Trekkie reviews by Trekkie Rob – Review #2: Star Trek Top Trumps

 

This review is all about my most recent Trekkie purchase, a childhood favourite game of mine – Top Trumps, Star Trek style!

As a child and teenager, I loved playing Top Trumps, especially the versions that were based on films and nerdy things, such as Lord of the Rings or Star Wars. I remember at school pitting Galadriel against Gandalf and Han Solo against Darth Maul and loving the card games!

I’m going to Destination Star Trek in Birmingham in October 2018 (my first Star Trek convention since the first one I ever attended way back in 2003) and I’m house-sharing with some fellow Trekkies to save on accommodation costs so that I have more latinum to purchase photos, autographs and trek merchandise! As part of house-sharing me and my DST housemates will be playing some trek games, such as Star Trek Scene It and Star Trek TNG The Interactive Video Board Game. I thought I’d purchase Star Trek Top Trumps to add to the Trek games collection so even when we’re not at the convention, we’ll still be getting our geek on trek style!

How do you play it?


The idea of the Star Trek Top Trumps is to share out the cards evenly among the players. One of the players, perhaps the eldest or youngest or the person who most recently watched an episode of Star Trek, chooses one of the categories on the top card of their pile, reads out the character on the card along with the name of the category and the figure next to it (e.g. Spock, Cunning, 35). The categories are:

  • Year of Birth
  • Threat to the Universe
  • Starfleet Authority
  • To Boldly Go
  • Cunning

The other players then select the top card of their pile and do the same, reading out the character and the figure of the category that has been chosen (e.g. Worf, Cunning, 49). The player with the highest number in the category that has been chosen wins and takes the other players cards. In this instance, the player whose card is Worf would win and would take both the Worf and Spock cards and put them at the bottom of their pile of cards. Whoever wins the round then repeats the process and chooses a category on the top card of their pile and so on. When a player has no more cards left they are out of the game. The game continues until there is only one player remaining and they are declared the winner. Alternatively, you could set a time limit and when the time is up whoever has the most cards is the winner.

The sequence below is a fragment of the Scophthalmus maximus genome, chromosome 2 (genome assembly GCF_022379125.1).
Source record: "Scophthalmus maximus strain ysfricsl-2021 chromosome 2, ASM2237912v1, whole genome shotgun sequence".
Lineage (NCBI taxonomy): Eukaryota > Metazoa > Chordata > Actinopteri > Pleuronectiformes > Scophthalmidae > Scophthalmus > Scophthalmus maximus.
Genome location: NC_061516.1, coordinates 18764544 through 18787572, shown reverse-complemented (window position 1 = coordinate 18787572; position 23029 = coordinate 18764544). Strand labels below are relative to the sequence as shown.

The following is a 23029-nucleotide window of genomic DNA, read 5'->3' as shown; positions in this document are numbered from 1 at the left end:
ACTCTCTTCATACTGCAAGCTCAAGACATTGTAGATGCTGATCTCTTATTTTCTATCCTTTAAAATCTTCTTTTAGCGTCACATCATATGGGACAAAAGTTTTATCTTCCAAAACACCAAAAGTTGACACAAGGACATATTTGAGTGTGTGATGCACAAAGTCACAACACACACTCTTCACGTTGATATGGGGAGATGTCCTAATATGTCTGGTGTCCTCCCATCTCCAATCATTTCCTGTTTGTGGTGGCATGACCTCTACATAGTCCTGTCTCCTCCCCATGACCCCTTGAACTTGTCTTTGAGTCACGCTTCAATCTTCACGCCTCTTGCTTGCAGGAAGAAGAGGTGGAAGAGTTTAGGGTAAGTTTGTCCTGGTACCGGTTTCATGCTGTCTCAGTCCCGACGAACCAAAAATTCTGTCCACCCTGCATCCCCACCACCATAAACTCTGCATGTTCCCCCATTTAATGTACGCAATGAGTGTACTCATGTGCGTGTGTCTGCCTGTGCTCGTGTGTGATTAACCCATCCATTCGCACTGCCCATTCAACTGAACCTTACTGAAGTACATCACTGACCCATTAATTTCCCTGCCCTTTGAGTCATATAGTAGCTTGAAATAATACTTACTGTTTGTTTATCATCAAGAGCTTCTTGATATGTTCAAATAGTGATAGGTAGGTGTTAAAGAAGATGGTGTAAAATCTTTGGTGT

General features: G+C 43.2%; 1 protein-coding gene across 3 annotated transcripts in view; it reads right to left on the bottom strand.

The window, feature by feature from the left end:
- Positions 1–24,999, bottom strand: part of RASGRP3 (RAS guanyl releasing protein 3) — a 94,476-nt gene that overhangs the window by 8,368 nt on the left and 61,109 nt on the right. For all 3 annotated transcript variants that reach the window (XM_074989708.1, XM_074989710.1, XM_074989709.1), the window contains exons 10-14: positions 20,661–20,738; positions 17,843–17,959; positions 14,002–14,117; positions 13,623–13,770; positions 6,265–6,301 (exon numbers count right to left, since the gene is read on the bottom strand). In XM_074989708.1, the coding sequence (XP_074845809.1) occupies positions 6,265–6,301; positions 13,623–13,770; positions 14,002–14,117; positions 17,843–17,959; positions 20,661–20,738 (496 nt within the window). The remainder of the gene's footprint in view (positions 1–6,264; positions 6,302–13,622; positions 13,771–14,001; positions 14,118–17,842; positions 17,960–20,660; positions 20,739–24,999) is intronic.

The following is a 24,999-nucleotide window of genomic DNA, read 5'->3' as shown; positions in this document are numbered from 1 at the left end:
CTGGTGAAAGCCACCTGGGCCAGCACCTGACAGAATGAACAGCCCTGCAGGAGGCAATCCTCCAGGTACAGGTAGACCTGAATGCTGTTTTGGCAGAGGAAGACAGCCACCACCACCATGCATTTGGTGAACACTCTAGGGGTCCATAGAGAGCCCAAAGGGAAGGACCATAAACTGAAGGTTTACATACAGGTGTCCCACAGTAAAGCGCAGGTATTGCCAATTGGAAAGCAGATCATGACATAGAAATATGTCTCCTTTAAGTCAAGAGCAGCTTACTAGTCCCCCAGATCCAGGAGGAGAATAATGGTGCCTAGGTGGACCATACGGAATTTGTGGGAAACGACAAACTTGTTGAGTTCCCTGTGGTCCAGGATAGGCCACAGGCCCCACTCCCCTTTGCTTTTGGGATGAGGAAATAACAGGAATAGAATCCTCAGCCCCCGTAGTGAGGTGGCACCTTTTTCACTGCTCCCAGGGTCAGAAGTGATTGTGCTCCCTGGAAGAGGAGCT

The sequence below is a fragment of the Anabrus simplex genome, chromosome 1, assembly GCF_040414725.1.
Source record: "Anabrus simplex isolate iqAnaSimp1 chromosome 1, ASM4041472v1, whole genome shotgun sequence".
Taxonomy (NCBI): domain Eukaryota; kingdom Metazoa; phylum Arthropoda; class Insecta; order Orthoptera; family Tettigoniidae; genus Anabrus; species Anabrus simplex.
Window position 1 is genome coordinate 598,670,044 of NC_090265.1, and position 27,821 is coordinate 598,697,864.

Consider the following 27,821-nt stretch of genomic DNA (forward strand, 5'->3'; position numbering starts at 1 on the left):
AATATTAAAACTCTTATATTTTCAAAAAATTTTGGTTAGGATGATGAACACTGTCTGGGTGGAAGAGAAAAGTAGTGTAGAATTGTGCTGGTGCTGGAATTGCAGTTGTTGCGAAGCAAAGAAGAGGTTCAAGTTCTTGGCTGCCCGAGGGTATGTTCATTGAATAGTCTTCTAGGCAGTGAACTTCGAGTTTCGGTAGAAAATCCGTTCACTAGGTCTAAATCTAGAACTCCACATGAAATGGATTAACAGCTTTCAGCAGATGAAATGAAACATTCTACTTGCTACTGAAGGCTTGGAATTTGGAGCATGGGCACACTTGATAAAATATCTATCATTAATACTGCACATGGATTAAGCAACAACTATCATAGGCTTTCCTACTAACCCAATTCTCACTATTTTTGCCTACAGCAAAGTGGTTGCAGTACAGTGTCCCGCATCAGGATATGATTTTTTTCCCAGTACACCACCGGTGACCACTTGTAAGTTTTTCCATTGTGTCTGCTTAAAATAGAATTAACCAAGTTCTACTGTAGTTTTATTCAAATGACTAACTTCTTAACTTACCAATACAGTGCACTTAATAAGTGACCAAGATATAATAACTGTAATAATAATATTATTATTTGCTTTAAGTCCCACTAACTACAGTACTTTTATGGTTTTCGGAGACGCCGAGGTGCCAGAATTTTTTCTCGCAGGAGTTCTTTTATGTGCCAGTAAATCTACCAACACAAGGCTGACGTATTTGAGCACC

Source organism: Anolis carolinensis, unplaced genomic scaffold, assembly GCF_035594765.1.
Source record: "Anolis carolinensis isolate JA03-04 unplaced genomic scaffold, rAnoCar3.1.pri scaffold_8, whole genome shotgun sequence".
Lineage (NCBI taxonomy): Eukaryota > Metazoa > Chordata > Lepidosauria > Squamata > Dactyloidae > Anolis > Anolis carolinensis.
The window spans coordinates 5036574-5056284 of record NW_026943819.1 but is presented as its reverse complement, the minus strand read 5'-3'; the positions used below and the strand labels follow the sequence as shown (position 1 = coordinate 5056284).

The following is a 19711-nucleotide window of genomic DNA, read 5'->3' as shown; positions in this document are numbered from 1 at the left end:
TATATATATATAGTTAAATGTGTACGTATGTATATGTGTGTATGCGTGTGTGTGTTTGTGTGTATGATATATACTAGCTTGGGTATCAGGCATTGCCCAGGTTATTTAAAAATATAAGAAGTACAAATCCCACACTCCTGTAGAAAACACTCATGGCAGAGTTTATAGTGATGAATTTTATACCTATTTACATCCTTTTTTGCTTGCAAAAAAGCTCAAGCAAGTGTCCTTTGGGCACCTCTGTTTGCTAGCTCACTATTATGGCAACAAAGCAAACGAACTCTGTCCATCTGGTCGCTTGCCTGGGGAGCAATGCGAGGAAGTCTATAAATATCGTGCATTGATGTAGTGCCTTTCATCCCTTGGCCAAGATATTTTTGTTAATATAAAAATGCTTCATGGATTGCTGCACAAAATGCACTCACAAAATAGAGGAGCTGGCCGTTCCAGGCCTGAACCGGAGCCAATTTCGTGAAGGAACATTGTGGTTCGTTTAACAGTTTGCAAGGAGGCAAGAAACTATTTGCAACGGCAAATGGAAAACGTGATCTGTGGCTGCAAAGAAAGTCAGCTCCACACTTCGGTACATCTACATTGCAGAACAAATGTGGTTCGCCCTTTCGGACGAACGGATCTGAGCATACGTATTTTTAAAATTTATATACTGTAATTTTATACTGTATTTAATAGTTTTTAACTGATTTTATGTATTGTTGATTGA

Card Anatomy

Each card has a picture of a different character, with their name and species at the top right of the card. To the left of the picture of the character is a picture of the starship from the series which the character is from which is a nice little touch to identify which Star Trek series the character is from. We get some interesting stats such as the year of birth of each character and an insight into their personalities, through their threat levels, their cunning score and their Starfleet authority score. Below their stats, there is a blurb giving some general information about the character including the actors who played them.

It’s a great little purchase at a bargain price of only £4.00 on Amazon! I’m really looking forward to playing it with fellow Trekkies at Destination Star Trek in Birmingham in October! If you’re going to DST in October 2018 – come and say hi to me! I’ll bring the game along and would be more than happy to give my fellow convention goers a game!

 

As always, you can get in touch with me on twitter – I’m @TrekkieRob and I’m always up for chatting about Star Trek and meeting new people who are just as nerdy and geeky as me! You can also find me on my Trek Book Club twitter account (@TrekBookClub) where we read a Star Trek book each month and come together to discuss it on Twitter at the end of every month. You can also find me with my co-host, Rick (@TrekFanRick), on our Trek Book Club podcast, where we discuss each book we read for Trek Book Club.

Until next time, LLAP!

 

 

 


 


»Credit: Images Taken by Rob Chapman